If you have recently moved to another state, the laws regarding wills, trusts and inheritance may be different than those where the trust was created. If the trust is not recognized, your assets may go through probate and be distributed in accordance with state intestacy laws, as if you never had a trust at all


The purchase of a home or real estate usually requires an amendment to your revocable living trust. Any property that is not included in the trust will have to go through probate, potentially costing your heirs a significant amount in taxes and attorney fees. For this reason, it is vital that you speak with us to ensure your new acquisitions are properly transferred into the trust.

How to Make Changes to Your Living Trust

Making changes to your living trust can be done without having to go to court. However, there are multiple methods that can be used to modify a trust, so our estate planning attorneys can advise you on which is the best option for your situation.

There are three ways to change an existing living trust:


If you only have one or two changes to make, an amendment is likely the best choice. This is an additional document that outlines the changes you are making, and the rest of the trust remains unaffected. An amendment should include the name of the trust, the date, the change, and whether the change is an addition or whether it replaces something in the original trust. The amendment form should be attached to the original trust document.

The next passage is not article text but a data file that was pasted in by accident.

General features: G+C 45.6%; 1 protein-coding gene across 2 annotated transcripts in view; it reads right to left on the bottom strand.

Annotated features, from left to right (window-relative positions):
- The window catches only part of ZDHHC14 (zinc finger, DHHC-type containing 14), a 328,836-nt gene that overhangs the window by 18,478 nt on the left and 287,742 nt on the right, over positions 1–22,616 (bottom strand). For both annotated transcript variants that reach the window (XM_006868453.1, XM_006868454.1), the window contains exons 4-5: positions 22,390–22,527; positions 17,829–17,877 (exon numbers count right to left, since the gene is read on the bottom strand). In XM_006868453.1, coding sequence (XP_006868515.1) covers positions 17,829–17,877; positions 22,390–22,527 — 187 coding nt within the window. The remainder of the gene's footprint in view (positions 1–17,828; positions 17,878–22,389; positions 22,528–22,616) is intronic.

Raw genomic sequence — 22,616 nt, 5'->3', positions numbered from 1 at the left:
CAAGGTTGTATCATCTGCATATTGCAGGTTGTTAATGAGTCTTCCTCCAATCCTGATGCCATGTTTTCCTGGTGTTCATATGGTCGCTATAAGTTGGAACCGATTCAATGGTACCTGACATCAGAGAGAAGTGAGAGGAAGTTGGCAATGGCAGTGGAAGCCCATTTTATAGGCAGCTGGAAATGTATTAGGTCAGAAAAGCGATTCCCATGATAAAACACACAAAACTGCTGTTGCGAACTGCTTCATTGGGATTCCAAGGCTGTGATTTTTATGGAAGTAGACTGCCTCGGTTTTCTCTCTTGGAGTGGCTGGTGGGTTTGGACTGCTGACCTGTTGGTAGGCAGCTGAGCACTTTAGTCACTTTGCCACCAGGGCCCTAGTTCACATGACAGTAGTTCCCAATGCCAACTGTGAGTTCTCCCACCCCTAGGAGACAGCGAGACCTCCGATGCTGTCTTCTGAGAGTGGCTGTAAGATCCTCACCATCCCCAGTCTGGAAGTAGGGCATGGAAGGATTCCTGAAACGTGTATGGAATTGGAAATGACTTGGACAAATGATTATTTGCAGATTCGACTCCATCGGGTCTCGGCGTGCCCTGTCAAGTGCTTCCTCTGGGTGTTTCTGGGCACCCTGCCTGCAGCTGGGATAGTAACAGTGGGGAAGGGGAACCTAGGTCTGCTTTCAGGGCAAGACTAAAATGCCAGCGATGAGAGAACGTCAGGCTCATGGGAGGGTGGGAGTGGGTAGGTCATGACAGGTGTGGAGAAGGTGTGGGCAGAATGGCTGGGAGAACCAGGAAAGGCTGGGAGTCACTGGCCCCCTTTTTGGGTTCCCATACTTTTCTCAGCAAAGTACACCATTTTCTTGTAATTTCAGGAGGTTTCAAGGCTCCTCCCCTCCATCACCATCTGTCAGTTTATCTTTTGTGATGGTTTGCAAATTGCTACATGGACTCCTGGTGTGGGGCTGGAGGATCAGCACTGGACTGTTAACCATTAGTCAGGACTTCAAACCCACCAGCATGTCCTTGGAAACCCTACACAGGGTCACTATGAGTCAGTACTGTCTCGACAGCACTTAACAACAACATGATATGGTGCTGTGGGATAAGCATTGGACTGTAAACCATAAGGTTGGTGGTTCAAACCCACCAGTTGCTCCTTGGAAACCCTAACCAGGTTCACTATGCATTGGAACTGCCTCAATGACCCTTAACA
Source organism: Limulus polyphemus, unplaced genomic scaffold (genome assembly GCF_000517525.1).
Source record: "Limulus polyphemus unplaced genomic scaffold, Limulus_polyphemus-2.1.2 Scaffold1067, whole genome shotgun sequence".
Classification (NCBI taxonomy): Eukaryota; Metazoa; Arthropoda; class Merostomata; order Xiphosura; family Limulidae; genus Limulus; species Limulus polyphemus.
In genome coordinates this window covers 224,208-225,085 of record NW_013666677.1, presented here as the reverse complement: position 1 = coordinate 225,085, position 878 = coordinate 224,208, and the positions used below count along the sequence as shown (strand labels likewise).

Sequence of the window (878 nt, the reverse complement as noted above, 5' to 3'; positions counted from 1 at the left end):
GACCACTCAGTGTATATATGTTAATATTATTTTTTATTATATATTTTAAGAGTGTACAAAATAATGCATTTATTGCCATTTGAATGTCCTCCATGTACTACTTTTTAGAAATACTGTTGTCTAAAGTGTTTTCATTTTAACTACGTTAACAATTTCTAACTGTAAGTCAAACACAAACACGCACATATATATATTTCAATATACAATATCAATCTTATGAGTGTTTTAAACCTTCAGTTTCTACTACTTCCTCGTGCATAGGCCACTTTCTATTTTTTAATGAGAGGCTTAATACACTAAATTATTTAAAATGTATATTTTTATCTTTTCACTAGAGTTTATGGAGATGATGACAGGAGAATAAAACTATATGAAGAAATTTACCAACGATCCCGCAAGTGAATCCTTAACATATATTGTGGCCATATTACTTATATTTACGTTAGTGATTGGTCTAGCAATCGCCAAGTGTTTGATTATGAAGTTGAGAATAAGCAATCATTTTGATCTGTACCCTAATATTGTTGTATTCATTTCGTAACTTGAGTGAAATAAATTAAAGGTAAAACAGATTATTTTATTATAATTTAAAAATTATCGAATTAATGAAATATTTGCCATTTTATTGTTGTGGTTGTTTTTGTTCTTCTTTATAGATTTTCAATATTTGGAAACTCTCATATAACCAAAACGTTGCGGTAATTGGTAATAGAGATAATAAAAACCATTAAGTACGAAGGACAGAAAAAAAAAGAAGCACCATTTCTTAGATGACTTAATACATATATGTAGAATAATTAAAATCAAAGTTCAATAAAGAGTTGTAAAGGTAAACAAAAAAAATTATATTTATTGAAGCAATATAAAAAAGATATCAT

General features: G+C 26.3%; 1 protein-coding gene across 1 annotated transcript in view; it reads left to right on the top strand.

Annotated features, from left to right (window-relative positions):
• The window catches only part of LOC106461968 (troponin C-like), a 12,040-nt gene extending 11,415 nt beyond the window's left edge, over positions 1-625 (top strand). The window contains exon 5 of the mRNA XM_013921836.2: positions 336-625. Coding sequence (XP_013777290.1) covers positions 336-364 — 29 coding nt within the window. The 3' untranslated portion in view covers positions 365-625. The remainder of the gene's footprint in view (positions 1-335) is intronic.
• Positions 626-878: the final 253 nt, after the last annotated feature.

Numerous amendments to your trust can make things confusing for your successor trustee. A restatement does not revoke the original trust, but allows it to be rewritten as a new document to reflect the changes (instead of attaching multiple amendments). The new document states that the original trust is still in place, but changes have been made to better reflect your current wishes.


Revocation may be used when you need to make significant changes to the original trust, or want to dissolve the trust completely and keep the property in your name. You will need to sign a revocation of the original trust, after which all property and assets will revert back to you. If you want to create a new trust, you will have to start at the beginning with original documents and go through the process of transferring property and assets into it.

It is worth noting that the property in your trust will be distributed immediately upon your passing, so it’s important to make any updates as soon as possible. Whether you already have a living trust or need to create a new one, our experienced legal team at The Law Firm of Kavesh, Minor & Otis, Inc. can help you achieve your goals and give your family peace of mind. Contact us today to get started!

Philip J. Kavesh
Nationally recognized attorney helping clients with customized estate planning guidance for over 40 years.